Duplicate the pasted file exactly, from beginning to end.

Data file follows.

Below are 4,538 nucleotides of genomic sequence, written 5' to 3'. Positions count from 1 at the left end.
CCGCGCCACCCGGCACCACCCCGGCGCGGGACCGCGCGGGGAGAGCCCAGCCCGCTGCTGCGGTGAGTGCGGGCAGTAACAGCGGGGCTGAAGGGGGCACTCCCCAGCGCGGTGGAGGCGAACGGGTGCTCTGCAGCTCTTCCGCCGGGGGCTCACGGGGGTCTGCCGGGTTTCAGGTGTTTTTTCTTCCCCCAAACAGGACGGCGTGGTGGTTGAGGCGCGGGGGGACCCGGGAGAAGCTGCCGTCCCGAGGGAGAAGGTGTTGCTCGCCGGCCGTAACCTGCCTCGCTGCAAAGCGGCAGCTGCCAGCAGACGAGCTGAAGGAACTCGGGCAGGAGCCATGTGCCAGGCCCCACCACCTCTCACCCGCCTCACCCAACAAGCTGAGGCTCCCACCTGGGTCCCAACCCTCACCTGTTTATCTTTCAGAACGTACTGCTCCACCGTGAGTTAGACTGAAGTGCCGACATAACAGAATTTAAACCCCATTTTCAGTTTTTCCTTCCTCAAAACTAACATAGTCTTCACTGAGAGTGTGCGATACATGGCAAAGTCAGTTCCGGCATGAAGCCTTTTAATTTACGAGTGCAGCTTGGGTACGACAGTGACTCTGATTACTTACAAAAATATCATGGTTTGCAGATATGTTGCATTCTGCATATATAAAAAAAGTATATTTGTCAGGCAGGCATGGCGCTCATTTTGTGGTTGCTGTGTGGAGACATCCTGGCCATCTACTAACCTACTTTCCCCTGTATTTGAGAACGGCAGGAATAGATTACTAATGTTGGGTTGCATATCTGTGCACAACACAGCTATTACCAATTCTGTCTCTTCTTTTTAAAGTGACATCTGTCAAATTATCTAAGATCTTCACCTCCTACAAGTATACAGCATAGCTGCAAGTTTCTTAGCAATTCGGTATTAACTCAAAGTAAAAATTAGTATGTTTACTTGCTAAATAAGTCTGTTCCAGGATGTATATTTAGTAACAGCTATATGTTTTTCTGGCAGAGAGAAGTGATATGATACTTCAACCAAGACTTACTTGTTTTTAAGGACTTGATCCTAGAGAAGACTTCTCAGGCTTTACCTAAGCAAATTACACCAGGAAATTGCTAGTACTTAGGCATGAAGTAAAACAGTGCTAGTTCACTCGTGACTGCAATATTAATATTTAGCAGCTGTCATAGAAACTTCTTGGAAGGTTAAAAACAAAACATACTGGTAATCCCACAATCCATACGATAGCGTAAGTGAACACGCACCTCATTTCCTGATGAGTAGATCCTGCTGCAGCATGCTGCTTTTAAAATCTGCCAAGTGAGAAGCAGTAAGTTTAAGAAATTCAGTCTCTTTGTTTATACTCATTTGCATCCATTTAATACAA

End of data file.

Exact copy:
Below are 4,538 nucleotides of genomic sequence, written 5' to 3'. Positions count from 1 at the left end.
CCGCGCCACCCGGCACCACCCCGGCGCGGGACCGCGCGGGGAGAGCCCAGCCCGCTGCTGCGGTGAGTGCGGGCAGTAACAGCGGGGCTGAAGGGGGCACTCCCCAGCGCGGTGGAGGCGAACGGGTGCTCTGCAGCTCTTCCGCCGGGGGCTCACGGGGGTCTGCCGGGTTTCAGGTGTTTTTTCTTCCCCCAAACAGGACGGCGTGGTGGTTGAGGCGCGGGGGGACCCGGGAGAAGCTGCCGTCCCGAGGGAGAAGGTGTTGCTCGCCGGCCGTAACCTGCCTCGCTGCAAAGCGGCAGCTGCCAGCAGACGAGCTGAAGGAACTCGGGCAGGAGCCATGTGCCAGGCCCCACCACCTCTCACCCGCCTCACCCAACAAGCTGAGGCTCCCACCTGGGTCCCAACCCTCACCTGTTTATCTTTCAGAACGTACTGCTCCACCGTGAGTTAGACTGAAGTGCCGACATAACAGAATTTAAACCCCATTTTCAGTTTTTCCTTCCTCAAAACTAACATAGTCTTCACTGAGAGTGTGCGATACATGGCAAAGTCAGTTCCGGCATGAAGCCTTTTAATTTACGAGTGCAGCTTGGGTACGACAGTGACTCTGATTACTTACAAAAATATCATGGTTTGCAGATATGTTGCATTCTGCATATATAAAAAAAGTATATTTGTCAGGCAGGCATGGCGCTCATTTTGTGGTTGCTGTGTGGAGACATCCTGGCCATCTACTAACCTACTTTCCCCTGTATTTGAGAACGGCAGGAATAGATTACTAATGTTGGGTTGCATATCTGTGCACAACACAGCTATTACCAATTCTGTCTCTTCTTTTTAAAGTGACATCTGTCAAATTATCTAAGATCTTCACCTCCTACAAGTATACAGCATAGCTGCAAGTTTCTTAGCAATTCGGTATTAACTCAAAGTAAAAATTAGTATGTTTACTTGCTAAATAAGTCTGTTCCAGGATGTATATTTAGTAACAGCTATATGTTTTTCTGGCAGAGAGAAGTGATATGATACTTCAACCAAGACTTACTTGTTTTTAAGGACTTGATCCTAGAGAAGACTTCTCAGGCTTTACCTAAGCAAATTACACCAGGAAATTGCTAGTACTTAGGCATGAAGTAAAACAGTGCTAGTTCACTCGTGACTGCAATATTAATATTTAGCAGCTGTCATAGAAACTTCTTGGAAGGTTAAAAACAAAACATACTGGTAATCCCACAATCCATACGATAGCGTAAGTGAACACGCACCTCATTTCCTGATGAGTAGATCCTGCTGCAGCATGCTGCTTTTAAAATCTGCCAAGTGAGAAGCAGTAAGTTTAAGAAATTCAGTCTCTTTGTTTATACTCATTTGCATCCATTTAATACAA